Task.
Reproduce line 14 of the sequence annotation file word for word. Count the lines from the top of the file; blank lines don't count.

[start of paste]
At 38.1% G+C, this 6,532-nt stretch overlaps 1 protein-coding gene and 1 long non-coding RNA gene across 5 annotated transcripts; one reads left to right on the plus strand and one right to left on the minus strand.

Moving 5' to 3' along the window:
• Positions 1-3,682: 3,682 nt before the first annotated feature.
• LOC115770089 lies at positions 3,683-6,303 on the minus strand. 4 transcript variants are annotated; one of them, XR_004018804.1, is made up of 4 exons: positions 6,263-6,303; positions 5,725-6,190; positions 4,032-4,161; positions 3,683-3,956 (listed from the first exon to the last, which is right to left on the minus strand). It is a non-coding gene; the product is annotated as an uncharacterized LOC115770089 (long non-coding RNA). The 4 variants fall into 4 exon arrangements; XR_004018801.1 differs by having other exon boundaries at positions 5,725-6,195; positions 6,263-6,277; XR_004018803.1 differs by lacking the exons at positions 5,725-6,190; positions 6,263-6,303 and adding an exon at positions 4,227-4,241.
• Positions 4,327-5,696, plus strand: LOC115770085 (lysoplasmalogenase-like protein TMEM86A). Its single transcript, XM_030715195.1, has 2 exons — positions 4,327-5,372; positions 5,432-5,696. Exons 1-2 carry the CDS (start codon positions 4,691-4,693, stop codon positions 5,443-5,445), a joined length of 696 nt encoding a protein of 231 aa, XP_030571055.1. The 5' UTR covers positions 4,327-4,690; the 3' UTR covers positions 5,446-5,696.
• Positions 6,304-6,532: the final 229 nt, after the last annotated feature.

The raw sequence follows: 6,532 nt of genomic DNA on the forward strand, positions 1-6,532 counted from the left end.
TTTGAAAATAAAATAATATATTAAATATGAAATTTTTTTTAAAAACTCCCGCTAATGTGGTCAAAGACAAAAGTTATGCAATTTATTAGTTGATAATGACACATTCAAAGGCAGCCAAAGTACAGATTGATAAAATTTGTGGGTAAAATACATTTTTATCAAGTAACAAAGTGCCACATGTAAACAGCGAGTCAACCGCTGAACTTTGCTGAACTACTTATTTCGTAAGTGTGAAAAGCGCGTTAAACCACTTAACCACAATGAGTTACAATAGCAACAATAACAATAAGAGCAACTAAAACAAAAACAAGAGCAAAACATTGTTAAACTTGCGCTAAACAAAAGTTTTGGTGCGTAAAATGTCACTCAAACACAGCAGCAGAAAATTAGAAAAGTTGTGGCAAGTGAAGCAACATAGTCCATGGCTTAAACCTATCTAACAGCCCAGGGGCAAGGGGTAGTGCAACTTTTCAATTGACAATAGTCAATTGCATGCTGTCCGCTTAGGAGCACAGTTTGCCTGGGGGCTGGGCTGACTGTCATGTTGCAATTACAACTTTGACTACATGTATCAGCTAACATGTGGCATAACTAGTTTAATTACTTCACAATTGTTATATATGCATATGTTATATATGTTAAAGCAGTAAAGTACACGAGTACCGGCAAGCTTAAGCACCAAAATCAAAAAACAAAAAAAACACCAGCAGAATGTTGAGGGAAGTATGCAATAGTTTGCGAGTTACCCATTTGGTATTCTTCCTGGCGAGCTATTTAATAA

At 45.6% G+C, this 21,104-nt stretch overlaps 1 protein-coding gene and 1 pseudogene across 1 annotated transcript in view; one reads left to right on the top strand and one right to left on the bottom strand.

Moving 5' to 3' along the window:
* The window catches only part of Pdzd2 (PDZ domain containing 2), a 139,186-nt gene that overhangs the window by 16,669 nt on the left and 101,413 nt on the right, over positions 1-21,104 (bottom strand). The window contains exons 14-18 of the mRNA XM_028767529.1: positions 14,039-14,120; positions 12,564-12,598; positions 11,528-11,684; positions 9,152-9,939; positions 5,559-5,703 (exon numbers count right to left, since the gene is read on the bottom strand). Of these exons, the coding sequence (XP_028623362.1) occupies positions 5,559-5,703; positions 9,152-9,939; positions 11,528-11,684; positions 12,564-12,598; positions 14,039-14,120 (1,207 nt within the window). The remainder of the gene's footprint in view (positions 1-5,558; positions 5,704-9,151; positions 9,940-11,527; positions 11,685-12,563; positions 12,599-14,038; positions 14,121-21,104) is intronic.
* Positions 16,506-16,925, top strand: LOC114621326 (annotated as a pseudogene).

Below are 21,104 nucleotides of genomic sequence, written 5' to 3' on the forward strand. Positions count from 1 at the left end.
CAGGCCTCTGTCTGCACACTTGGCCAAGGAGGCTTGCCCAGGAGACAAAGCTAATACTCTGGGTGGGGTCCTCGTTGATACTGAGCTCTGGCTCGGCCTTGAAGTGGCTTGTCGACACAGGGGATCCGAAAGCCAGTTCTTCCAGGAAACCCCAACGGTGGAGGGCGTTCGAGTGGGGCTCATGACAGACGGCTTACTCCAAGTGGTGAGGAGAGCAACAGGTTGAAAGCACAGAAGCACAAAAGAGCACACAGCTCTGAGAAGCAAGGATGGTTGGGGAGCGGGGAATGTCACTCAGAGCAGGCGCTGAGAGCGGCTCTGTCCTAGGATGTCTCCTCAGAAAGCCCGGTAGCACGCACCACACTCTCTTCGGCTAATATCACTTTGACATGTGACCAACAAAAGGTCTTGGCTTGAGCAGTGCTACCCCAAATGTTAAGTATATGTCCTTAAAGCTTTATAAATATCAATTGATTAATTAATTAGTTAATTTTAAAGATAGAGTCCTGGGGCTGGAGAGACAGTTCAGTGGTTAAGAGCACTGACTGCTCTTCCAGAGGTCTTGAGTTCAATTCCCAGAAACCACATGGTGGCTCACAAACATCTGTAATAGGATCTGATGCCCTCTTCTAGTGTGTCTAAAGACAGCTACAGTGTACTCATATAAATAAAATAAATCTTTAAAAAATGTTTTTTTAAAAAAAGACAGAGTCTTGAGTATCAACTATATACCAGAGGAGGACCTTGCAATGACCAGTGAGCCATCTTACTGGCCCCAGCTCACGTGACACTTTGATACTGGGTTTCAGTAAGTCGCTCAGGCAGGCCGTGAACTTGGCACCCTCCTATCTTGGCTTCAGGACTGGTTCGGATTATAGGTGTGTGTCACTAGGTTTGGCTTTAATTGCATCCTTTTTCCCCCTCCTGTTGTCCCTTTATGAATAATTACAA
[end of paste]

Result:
CAGGCCTCTGTCTGCACACTTGGCCAAGGAGGCTTGCCCAGGAGACAAAGCTAATACTCTGGGTGGGGTCCTCGTTGATACTGAGCTCTGGCTCGGCCTTGAAGTGGCTTGTCGACACAGGGGATCCGAAAGCCAGTTCTTCCAGGAAACCCCAACGGTGGAGGGCGTTCGAGTGGGGCTCATGACAGACGGCTTACTCCAAGTGGTGAGGAGAGCAACAGGTTGAAAGCACAGAAGCACAAAAGAGCACACAGCTCTGAGAAGCAAGGATGGTTGGGGAGCGGGGAATGTCACTCAGAGCAGGCGCTGAGAGCGGCTCTGTCCTAGGATGTCTCCTCAGAAAGCCCGGTAGCACGCACCACACTCTCTTCGGCTAATATCACTTTGACATGTGACCAACAAAAGGTCTTGGCTTGAGCAGTGCTACCCCAAATGTTAAGTATATGTCCTTAAAGCTTTATAAATATCAATTGATTAATTAATTAGTTAATTTTAAAGATAGAGTCCTGGGGCTGGAGAGACAGTTCAGTGGTTAAGAGCACTGACTGCTCTTCCAGAGGTCTTGAGTTCAATTCCCAGAAACCACATGGTGGCTCACAAACATCTGTAATAGGATCTGATGCCCTCTTCTAGTGTGTCTAAAGACAGCTACAGTGTACTCATATAAATAAAATAAATCTTTAAAAAATGTTTTTTTAAAAAAAGACAGAGTCTTGAGTATCAACTATATACCAGAGGAGGACCTTGCAATGACCAGTGAGCCATCTTACTGGCCCCAGCTCACGTGACACTTTGATACTGGGTTTCAGTAAGTCGCTCAGGCAGGCCGTGAACTTGGCACCCTCCTATCTTGGCTTCAGGACTGGTTCGGATTATAGGTGTGTGTCACTAGGTTTGGCTTTAATTGCATCCTTTTTCCCCCTCCTGTTGTCCCTTTATGAATAATTACAA